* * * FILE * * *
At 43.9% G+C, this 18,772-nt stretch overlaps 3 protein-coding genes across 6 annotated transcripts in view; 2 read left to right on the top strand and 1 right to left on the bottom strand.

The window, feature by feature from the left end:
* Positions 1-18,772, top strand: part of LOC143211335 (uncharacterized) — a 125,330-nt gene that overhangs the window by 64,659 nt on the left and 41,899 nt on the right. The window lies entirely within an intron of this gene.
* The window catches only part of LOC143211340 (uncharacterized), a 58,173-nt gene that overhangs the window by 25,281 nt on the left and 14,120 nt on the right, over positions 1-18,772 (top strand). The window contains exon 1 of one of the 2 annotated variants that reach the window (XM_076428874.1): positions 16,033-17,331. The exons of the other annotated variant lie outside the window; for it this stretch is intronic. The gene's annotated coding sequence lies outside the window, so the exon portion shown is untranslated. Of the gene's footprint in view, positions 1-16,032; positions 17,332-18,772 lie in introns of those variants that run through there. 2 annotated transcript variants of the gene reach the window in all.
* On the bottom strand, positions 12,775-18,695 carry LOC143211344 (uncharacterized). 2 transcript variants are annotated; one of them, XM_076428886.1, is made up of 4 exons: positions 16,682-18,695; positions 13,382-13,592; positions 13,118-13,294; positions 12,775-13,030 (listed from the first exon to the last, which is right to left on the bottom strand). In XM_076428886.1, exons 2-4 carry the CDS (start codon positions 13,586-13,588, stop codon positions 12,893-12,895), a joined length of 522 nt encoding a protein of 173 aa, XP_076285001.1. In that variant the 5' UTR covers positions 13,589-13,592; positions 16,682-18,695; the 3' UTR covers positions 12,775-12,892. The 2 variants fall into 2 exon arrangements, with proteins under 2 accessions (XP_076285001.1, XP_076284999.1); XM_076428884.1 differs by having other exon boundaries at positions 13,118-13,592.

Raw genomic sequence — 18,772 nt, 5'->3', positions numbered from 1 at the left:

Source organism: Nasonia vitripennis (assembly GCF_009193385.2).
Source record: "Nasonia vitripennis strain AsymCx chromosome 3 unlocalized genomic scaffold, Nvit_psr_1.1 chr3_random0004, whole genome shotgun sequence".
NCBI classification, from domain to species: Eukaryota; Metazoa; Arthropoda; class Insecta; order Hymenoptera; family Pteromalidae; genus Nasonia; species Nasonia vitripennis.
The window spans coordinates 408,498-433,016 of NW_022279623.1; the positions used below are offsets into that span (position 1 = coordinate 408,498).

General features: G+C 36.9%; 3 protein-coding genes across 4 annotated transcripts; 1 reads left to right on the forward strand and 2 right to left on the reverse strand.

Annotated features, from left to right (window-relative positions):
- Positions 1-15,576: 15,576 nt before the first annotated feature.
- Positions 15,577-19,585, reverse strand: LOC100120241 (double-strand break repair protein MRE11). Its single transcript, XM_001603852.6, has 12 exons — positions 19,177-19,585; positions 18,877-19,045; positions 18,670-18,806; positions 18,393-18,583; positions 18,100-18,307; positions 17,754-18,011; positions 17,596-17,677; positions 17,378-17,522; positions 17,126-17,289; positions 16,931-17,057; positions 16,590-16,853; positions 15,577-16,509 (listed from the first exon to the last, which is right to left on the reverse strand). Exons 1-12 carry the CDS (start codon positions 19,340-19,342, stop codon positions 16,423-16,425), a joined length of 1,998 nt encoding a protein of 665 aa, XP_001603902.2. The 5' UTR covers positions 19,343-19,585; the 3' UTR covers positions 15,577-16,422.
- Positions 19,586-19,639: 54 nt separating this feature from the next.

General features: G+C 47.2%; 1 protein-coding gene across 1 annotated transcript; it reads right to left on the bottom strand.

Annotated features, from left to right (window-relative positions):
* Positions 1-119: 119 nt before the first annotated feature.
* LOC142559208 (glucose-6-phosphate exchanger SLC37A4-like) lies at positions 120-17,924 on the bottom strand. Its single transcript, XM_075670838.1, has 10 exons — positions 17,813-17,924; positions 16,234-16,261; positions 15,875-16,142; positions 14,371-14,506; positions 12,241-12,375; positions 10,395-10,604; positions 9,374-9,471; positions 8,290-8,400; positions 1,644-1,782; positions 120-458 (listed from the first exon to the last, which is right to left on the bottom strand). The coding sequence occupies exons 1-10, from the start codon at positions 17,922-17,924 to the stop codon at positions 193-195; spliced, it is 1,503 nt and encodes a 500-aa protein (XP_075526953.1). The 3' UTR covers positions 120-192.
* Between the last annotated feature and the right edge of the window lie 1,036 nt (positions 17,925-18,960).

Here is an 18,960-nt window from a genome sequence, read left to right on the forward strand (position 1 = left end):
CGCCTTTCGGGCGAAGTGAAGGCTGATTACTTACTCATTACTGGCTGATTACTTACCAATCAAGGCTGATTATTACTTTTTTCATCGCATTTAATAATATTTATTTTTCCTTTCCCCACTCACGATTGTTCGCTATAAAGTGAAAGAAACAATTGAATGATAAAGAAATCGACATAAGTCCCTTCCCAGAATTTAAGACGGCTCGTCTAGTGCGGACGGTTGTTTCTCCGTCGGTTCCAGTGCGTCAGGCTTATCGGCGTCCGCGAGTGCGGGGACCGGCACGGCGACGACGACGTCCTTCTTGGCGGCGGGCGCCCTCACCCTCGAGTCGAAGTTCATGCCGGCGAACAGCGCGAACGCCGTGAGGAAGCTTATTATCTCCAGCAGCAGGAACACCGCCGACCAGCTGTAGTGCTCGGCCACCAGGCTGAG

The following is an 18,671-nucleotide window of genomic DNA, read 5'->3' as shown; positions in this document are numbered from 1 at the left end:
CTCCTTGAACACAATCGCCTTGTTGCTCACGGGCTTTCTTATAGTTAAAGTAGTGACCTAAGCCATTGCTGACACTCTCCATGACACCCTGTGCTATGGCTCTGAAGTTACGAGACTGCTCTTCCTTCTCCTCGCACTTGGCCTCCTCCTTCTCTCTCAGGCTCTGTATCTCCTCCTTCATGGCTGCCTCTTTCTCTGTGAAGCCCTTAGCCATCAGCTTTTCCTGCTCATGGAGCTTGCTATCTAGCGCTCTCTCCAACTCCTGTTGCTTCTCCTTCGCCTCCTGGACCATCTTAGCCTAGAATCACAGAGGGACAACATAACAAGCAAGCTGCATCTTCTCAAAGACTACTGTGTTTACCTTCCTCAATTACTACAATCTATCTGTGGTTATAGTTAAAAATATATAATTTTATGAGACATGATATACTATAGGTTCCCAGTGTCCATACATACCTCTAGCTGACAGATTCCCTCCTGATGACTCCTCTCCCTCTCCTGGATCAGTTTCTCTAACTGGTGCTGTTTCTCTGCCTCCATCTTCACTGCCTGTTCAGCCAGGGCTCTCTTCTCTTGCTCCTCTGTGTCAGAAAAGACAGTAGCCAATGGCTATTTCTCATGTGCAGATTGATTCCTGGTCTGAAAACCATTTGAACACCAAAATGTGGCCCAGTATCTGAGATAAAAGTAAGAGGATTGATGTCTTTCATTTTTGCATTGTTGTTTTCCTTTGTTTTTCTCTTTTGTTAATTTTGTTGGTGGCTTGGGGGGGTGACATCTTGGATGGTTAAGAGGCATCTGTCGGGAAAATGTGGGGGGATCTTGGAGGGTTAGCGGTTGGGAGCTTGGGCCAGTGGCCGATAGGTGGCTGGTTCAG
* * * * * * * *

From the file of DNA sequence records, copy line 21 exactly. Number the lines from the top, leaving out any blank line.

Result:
Here is an 18,960-nt window from a genome sequence, read left to right on the forward strand (position 1 = left end):